Archive for October, 2010


Two Hearts in Time – Chapter 1

Two Hearts in Time


Leslie McKelvey

Chapter One

“Hold on!”

The cab driver stood on the brakes, throwing Claire Wallace forward.  Air whooshed out of her as her seatbelt cut into her midsection and her forehead snapped sharply against the top of the front seat.  The cab’s tired squealed as the vehicle skidded, shuddered violently, then came to an abrupt stop.

“Ouch.”  Claire pressed a hand to her forehead as she sat back and took a breath.

“Are you all right, lass?” the cabbie asked breathlessly.

Claire blinked and looked at him.  “What happened?”

Before the older gentleman could speak a loud tap against the window to her right brought her gaze around.  She inhaled sharply and scooted back in her seat as she came face to face with a sheep, the rest of the flock enclosing about the car like land sharks.

“Sorry, lass,” the cabbie told her.  “I couldn’t see them around that blind curve.  They must have broken out of their pen.”  He laid a gentle hand on her arm.  “Are you all right?”

She nodded slightly and looked around them.  The cab was literally engulfed in the four-legged, wooly creatures.  “I’m – I’m fine.”  She glanced at her watch.  “I suppose this means I’m going to be late to the funeral.”

The cabbie’s eyes widened.  “Funeral?  Eli Wallace’s funeral?”

She eyed the man warily.  “Yes, why?”

He studied her face.  “No reason.  I just thought you looked familiar, and now I know why.”  He gave her a small smile.  “It’s the Wallace eyes.  You’ve got ‘em.”  The cabbie turned and tried to open his door, but the sheep refused to move.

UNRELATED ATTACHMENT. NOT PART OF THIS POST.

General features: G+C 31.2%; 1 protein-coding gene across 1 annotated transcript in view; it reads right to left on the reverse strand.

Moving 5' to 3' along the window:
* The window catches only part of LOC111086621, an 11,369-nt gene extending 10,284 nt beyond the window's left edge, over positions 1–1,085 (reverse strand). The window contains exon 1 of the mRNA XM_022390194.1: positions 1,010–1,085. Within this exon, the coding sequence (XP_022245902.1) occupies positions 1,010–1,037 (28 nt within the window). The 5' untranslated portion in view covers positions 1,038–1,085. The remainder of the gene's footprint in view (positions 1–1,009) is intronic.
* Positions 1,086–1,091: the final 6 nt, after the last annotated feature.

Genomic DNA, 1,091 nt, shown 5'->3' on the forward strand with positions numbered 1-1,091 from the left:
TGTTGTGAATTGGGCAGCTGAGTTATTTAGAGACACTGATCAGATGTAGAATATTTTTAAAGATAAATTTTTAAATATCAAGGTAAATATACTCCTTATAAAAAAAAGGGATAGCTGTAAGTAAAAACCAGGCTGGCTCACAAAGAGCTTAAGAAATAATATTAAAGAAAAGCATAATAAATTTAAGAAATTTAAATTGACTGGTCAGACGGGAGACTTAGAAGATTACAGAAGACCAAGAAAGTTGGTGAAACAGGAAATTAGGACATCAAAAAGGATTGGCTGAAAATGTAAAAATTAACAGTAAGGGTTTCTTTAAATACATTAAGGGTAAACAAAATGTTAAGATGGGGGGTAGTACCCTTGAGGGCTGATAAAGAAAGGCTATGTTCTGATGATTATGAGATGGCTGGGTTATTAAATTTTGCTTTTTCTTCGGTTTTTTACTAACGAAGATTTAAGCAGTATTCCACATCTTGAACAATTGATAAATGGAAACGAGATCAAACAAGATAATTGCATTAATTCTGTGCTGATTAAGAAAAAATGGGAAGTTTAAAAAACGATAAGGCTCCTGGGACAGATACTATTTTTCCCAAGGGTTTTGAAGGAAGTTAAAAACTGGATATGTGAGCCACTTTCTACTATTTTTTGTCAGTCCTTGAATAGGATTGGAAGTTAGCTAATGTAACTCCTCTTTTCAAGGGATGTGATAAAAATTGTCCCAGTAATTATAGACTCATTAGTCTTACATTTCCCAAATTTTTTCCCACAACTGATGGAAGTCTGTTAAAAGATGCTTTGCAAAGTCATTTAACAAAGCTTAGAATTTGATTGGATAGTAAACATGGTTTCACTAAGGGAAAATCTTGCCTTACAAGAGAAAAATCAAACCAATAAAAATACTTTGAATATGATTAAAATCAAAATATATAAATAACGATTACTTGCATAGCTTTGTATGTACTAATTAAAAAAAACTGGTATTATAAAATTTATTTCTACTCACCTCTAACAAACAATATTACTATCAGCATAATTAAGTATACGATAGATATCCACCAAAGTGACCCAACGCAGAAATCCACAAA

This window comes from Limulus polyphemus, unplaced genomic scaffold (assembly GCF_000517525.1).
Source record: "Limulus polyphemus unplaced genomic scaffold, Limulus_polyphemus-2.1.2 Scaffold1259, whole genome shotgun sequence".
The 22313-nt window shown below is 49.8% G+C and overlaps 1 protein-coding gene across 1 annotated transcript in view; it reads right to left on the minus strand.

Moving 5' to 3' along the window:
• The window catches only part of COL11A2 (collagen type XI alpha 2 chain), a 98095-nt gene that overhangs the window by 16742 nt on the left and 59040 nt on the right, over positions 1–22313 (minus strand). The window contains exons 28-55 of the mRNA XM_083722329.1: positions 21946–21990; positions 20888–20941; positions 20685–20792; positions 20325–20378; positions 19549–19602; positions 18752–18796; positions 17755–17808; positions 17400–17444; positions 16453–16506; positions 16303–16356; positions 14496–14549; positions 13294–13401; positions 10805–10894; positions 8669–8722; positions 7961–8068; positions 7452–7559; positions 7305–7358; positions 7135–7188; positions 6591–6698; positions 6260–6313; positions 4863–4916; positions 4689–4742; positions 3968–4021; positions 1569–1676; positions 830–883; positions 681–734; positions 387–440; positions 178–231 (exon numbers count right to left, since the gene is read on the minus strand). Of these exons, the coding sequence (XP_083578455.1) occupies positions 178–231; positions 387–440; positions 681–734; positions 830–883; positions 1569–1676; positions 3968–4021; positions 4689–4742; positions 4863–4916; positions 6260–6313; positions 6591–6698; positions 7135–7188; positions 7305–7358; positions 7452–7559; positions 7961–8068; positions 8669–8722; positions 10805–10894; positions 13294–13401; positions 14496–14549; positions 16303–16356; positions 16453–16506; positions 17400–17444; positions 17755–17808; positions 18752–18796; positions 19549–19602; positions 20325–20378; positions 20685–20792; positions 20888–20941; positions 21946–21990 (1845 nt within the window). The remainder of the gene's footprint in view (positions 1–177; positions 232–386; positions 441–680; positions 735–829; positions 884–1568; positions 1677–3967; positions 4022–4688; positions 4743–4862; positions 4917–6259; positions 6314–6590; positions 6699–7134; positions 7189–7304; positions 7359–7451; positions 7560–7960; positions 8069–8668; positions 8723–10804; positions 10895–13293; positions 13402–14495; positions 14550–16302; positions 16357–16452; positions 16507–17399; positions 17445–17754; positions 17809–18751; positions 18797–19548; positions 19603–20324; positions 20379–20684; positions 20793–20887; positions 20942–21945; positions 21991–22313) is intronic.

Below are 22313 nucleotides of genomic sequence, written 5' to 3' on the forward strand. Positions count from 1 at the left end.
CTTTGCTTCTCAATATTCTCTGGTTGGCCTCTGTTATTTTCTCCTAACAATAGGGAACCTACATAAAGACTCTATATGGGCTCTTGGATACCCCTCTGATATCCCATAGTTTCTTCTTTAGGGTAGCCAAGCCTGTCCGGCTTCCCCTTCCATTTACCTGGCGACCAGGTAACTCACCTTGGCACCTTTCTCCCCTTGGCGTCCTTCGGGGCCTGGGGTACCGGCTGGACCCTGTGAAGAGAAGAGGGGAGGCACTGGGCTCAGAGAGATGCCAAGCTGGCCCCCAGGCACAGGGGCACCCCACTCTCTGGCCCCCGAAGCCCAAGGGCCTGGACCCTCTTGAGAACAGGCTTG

Claire sighed.  “I am going to be late, aren’t I?”

A rueful chuckle escaped the man.  “Afraid so, lass.  Unless a shepherd comes along, we’re just going to have to wait for these walking sweaters to move on their own.”

Twenty minutes later the sheep finally decided to meander away and the cabbie drove as fast as the winding road would allow.  When they finally emerged from the narrow valley road the first thing Claire saw was the enormous castle sitting high on the cliff overlooking the village of Eversleigh.  Her breath caught.  The castle didn’t just sit on the hill, it loomed, yet it wasn’t an intimidating sight, not to her.  The moss-covered walls melded imperceptibly to the rock face as if it had been carved out of the mountain itself.  The ancient structure stood like a stone guardian, the soaring towers and expansive parapets softened by swirling mist.  Something about the ancient structure called to her on a primal level, stirring feelings in her that a man-made edifice should not have been able to do.  Claire suddenly realized she wasn’t breathing, and she’d just fallen in love.